{\rm specificity}=\frac{\rm number\ of\ True\ Negatives}{{\rm number\ of\ True\ Negatives}+{\rm number\ of\ False\ Positives}}

A specificity of 100% means that the test recognizes all actual negatives - for example, all healthy people will be recognized as healthy. Because 100% specificity means no positives are erroneously tagged, a positive result in a high specificity test is used to confirm the disease. The maximum can trivially be achieved by a test that claims everybody healthy regardless of the true condition. Therefore, the specificity alone does not tell us how well the test recognizes positive cases. We also need to know the sensitivity of the test.

A test with a high specificity has a low type I error rate.

Specificity is sometimes confused with the precision or the positive predictive value, both of which refer to the fraction of returned positives that are true positives. The distinction is critical when the classes are different sizes. A test with very high specificity can have very low precision if there are far more true negatives than true positives, and vice versa.

Sensitivity

Continuing with the example of the law enforcement tracking dog, an old dog might be retired because its nose becomes less sensitive to picking up the odor of drugs, and it begins to miss lots of drugs that it ordinarily would have sniffed out. This dog illustrates poor sensitivity, as it would give an "all clear" to not only those packages that do not contain any drugs (true negatives), but also to some packages that do contain drugs (false negatives).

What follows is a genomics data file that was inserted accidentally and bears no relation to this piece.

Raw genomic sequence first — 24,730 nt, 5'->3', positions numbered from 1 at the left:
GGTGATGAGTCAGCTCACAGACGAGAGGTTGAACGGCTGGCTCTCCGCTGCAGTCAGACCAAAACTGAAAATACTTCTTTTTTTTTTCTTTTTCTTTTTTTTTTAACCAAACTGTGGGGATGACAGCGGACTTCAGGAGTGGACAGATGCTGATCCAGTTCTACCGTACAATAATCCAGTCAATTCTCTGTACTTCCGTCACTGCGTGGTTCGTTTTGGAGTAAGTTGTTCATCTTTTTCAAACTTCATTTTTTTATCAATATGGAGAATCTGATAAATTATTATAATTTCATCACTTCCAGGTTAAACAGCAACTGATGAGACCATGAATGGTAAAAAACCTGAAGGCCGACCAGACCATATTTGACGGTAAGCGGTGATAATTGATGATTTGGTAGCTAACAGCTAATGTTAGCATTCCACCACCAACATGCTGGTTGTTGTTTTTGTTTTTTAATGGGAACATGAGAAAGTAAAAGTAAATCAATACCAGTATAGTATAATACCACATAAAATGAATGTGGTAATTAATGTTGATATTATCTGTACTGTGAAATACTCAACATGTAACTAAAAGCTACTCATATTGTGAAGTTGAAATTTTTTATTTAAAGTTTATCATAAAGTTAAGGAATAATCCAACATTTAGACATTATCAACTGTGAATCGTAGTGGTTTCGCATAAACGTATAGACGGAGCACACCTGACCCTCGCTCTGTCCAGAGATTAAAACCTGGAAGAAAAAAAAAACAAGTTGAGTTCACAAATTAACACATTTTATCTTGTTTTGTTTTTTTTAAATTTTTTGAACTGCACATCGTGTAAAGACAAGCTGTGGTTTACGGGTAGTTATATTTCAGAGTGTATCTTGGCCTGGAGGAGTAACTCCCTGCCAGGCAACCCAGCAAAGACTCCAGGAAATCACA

{\rm sensitivity}=\frac{\rm number\ of\ True\ Positives}{{\rm number\ of\ True\ Positives}+{\rm number\ of\ False\ Negatives}}

A sensitivity of 100% means that the test recognizes all actual positives - for example, all sick people are recognized as being ill. Thus, in contrast to a high specificity test, negative results in a high sensitivity test are used to rule out the disease.

Sensitivity alone does not tell us how well the test predicts other classes (that is, about the negative cases). In the binary classification, as illustrated above, this is the corresponding specificity test.

Sensitivity is not the same as the positive predictive value (ratio of true positives to combined true and false positives), which is as much a statement about the proportion of actual positives in the population being tested as it is about the test.

The calculation of sensitivity does not take into account indeterminate test results. If a test cannot be repeated, the options are to exclude indeterminate samples from analysis (but the number of exclusions should be stated when quoting sensitivity), or, alternatively, indeterminate samples can be treated as false negatives (which gives the worst-case value for sensitivity and may therefore underestimate it).

A test with a high sensitivity has a low type II error rate.

Worked example

Relationships among terms
Condition
(as determined by "Gold standard")
Positive Negative
Test
outcome
Positive True Positive False Positive
(Type I error, P-value)
Positive predictive value
Negative False Negative
(Type II error)